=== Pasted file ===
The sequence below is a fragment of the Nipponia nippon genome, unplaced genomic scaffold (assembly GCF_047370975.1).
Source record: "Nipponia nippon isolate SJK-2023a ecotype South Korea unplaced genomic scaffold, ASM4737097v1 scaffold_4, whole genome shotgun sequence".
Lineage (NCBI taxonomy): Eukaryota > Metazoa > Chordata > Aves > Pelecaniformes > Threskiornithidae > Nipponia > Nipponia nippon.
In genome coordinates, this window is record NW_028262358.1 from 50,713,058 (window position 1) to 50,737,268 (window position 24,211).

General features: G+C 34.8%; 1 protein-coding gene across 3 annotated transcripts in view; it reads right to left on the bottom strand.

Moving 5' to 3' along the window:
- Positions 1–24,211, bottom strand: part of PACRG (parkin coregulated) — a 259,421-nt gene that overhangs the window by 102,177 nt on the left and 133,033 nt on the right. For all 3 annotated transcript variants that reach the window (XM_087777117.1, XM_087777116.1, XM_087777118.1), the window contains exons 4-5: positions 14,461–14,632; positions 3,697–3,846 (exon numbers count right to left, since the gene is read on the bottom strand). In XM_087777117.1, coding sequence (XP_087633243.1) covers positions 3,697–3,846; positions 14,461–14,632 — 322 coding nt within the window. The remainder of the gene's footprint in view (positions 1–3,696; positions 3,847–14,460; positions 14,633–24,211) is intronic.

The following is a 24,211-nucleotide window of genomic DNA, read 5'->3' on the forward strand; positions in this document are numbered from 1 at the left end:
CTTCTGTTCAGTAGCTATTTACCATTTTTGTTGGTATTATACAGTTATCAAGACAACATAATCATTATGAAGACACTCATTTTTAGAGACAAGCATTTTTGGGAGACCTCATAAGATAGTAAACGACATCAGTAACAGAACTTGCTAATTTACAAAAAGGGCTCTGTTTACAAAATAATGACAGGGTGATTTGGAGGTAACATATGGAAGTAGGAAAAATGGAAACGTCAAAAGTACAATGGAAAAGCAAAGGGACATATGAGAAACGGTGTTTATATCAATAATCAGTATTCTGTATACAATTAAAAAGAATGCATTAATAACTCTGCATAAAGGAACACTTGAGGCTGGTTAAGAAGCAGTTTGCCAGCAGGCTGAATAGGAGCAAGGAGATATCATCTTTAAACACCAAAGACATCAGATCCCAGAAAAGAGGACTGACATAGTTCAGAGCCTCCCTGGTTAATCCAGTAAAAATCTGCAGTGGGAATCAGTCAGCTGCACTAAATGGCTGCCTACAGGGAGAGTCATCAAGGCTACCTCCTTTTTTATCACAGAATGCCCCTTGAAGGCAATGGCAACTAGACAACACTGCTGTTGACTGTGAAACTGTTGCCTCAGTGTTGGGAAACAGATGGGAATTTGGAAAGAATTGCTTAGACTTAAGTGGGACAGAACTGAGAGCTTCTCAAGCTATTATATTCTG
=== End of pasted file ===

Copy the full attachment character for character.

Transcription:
The sequence below is a fragment of the Nipponia nippon genome, unplaced genomic scaffold (assembly GCF_047370975.1).
Source record: "Nipponia nippon isolate SJK-2023a ecotype South Korea unplaced genomic scaffold, ASM4737097v1 scaffold_4, whole genome shotgun sequence".
Lineage (NCBI taxonomy): Eukaryota > Metazoa > Chordata > Aves > Pelecaniformes > Threskiornithidae > Nipponia > Nipponia nippon.
In genome coordinates, this window is record NW_028262358.1 from 50,713,058 (window position 1) to 50,737,268 (window position 24,211).

General features: G+C 34.8%; 1 protein-coding gene across 3 annotated transcripts in view; it reads right to left on the bottom strand.

Moving 5' to 3' along the window:
- Positions 1–24,211, bottom strand: part of PACRG (parkin coregulated) — a 259,421-nt gene that overhangs the window by 102,177 nt on the left and 133,033 nt on the right. For all 3 annotated transcript variants that reach the window (XM_087777117.1, XM_087777116.1, XM_087777118.1), the window contains exons 4-5: positions 14,461–14,632; positions 3,697–3,846 (exon numbers count right to left, since the gene is read on the bottom strand). In XM_087777117.1, coding sequence (XP_087633243.1) covers positions 3,697–3,846; positions 14,461–14,632 — 322 coding nt within the window. The remainder of the gene's footprint in view (positions 1–3,696; positions 3,847–14,460; positions 14,633–24,211) is intronic.

The following is a 24,211-nucleotide window of genomic DNA, read 5'->3' on the forward strand; positions in this document are numbered from 1 at the left end:
CTTCTGTTCAGTAGCTATTTACCATTTTTGTTGGTATTATACAGTTATCAAGACAACATAATCATTATGAAGACACTCATTTTTAGAGACAAGCATTTTTGGGAGACCTCATAAGATAGTAAACGACATCAGTAACAGAACTTGCTAATTTACAAAAAGGGCTCTGTTTACAAAATAATGACAGGGTGATTTGGAGGTAACATATGGAAGTAGGAAAAATGGAAACGTCAAAAGTACAATGGAAAAGCAAAGGGACATATGAGAAACGGTGTTTATATCAATAATCAGTATTCTGTATACAATTAAAAAGAATGCATTAATAACTCTGCATAAAGGAACACTTGAGGCTGGTTAAGAAGCAGTTTGCCAGCAGGCTGAATAGGAGCAAGGAGATATCATCTTTAAACACCAAAGACATCAGATCCCAGAAAAGAGGACTGACATAGTTCAGAGCCTCCCTGGTTAATCCAGTAAAAATCTGCAGTGGGAATCAGTCAGCTGCACTAAATGGCTGCCTACAGGGAGAGTCATCAAGGCTACCTCCTTTTTTATCACAGAATGCCCCTTGAAGGCAATGGCAACTAGACAACACTGCTGTTGACTGTGAAACTGTTGCCTCAGTGTTGGGAAACAGATGGGAATTTGGAAAGAATTGCTTAGACTTAAGTGGGACAGAACTGAGAGCTTCTCAAGCTATTATATTCTG